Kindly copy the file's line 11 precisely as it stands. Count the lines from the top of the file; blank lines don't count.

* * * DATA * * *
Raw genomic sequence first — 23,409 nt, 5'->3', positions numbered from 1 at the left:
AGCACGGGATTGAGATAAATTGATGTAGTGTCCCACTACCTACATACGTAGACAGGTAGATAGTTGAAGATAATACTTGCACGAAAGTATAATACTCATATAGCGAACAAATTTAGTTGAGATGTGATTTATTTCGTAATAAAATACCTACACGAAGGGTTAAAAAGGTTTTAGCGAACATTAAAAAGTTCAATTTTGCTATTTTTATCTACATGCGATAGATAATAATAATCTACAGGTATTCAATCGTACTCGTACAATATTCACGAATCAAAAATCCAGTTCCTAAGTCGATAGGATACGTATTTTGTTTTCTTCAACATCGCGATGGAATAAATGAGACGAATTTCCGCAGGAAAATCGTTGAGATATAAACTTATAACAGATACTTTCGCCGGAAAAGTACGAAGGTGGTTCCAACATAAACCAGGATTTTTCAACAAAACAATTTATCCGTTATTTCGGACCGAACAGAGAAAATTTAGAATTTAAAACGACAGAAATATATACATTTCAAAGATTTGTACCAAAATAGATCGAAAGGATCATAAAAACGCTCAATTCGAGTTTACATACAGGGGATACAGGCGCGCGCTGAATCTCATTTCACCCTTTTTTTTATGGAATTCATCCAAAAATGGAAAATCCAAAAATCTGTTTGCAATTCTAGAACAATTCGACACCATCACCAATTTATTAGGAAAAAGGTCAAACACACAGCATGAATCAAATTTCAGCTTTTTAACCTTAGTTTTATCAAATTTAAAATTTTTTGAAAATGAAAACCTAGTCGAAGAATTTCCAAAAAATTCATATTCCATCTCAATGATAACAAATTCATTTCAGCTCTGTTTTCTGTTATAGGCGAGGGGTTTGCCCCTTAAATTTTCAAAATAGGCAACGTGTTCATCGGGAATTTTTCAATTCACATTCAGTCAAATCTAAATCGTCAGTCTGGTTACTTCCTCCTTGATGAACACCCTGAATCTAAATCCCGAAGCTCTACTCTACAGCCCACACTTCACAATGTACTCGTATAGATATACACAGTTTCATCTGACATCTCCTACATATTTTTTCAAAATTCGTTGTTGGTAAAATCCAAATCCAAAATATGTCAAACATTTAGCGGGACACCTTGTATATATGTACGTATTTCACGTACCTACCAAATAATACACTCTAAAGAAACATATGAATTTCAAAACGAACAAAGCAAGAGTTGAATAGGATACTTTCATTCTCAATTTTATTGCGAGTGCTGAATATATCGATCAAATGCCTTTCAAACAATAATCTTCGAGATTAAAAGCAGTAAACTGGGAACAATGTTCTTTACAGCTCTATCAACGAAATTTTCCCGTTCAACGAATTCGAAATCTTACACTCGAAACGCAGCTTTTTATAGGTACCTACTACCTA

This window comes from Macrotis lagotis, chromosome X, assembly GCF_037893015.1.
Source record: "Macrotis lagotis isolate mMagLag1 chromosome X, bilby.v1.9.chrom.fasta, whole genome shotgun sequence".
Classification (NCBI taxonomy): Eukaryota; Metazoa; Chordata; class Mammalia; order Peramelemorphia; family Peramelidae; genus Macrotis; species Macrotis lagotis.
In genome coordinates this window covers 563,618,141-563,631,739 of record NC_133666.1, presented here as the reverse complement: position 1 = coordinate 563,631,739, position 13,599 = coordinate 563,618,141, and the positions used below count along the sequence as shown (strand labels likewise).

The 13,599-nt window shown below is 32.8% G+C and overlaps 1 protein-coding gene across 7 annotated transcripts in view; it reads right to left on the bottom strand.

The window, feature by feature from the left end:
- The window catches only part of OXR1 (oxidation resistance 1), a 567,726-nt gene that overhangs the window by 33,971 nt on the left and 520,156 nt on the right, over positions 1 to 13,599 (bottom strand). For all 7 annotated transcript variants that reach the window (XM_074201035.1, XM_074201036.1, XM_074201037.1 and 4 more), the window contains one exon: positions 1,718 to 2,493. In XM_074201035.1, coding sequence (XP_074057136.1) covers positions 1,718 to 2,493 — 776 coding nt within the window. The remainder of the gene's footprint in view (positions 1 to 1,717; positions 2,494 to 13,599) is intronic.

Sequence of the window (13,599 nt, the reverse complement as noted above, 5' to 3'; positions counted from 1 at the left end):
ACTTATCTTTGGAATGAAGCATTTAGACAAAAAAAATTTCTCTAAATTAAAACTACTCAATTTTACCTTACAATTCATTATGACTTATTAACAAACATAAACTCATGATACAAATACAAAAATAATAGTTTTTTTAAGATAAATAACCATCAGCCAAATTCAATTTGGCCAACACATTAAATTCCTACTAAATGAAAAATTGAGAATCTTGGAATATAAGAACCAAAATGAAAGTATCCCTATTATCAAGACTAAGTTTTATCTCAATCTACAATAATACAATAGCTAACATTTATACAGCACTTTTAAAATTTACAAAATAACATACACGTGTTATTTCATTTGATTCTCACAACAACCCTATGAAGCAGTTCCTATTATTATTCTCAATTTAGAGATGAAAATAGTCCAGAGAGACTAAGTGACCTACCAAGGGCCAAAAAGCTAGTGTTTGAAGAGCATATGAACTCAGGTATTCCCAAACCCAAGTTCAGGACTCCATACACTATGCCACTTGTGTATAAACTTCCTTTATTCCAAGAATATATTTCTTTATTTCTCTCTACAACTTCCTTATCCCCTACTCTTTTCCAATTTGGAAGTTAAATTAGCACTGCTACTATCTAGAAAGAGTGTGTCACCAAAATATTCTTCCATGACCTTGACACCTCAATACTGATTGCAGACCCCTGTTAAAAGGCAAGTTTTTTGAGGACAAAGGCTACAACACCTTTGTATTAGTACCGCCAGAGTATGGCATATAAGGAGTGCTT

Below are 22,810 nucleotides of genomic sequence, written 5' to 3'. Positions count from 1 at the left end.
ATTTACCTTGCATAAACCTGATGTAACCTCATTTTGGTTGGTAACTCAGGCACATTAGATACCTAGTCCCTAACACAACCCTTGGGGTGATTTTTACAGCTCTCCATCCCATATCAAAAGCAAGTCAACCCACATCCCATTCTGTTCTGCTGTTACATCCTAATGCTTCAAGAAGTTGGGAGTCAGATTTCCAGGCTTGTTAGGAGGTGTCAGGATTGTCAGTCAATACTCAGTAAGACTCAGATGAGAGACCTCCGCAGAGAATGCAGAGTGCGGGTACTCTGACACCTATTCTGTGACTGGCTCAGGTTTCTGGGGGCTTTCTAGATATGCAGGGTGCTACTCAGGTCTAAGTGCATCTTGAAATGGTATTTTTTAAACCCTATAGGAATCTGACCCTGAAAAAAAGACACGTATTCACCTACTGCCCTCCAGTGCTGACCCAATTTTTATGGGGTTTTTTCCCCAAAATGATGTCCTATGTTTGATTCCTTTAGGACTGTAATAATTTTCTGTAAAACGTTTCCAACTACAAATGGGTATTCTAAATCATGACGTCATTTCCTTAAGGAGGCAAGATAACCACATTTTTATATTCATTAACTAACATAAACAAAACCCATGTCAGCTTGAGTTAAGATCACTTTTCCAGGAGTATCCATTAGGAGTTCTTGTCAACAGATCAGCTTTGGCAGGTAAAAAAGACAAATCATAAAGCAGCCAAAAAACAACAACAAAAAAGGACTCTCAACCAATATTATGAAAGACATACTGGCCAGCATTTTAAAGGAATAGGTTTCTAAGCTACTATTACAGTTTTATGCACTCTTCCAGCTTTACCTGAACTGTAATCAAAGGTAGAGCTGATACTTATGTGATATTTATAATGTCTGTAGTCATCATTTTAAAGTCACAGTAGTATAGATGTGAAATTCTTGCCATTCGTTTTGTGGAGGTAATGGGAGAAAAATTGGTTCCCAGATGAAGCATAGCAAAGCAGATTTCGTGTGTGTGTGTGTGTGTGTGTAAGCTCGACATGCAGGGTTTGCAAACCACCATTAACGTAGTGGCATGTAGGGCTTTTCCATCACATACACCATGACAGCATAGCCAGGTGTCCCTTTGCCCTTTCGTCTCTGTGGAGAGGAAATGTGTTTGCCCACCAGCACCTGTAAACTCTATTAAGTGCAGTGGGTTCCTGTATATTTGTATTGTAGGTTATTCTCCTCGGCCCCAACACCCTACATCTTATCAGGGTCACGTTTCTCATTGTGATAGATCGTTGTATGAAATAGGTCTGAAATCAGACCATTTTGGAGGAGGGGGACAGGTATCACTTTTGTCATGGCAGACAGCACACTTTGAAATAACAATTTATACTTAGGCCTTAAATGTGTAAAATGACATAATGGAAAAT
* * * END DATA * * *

ACTTATCTTTGGAATGAAGCATTTAGACAAAAAAAATTTCTCTAAATTAAAACTACTCAATTTTACCTTACAATTCATTATGACTTATTAACAAACATAAACTCATGATACAAATACAAAAATAATAGTTTTTTTAAGATAAATAACCATCAGCCAAATTCAATTTGGCCAACACATTAAATTCCTACTAAATGAAAAATTGAGAATCTTGGAATATAAGAACCAAAATGAAAGTATCCCTATTATCAAGACTAAGTTTTATCTCAATCTACAATAATACAATAGCTAACATTTATACAGCACTTTTAAAATTTACAAAATAACATACACGTGTTATTTCATTTGATTCTCACAACAACCCTATGAAGCAGTTCCTATTATTATTCTCAATTTAGAGATGAAAATAGTCCAGAGAGACTAAGTGACCTACCAAGGGCCAAAAAGCTAGTGTTTGAAGAGCATATGAACTCAGGTATTCCCAAACCCAAGTTCAGGACTCCATACACTATGCCACTTGTGTATAAACTTCCTTTATTCCAAGAATATATTTCTTTATTTCTCTCTACAACTTCCTTATCCCCTACTCTTTTCCAATTTGGAAGTTAAATTAGCACTGCTACTATCTAGAAAGAGTGTGTCACCAAAATATTCTTCCATGACCTTGACACCTCAATACTGATTGCAGACCCCTGTTAAAAGGCAAGTTTTTTGAGGACAAAGGCTACAACACCTTTGTATTAGTACCGCCAGAGTATGGCATATAAGGAGTGCTT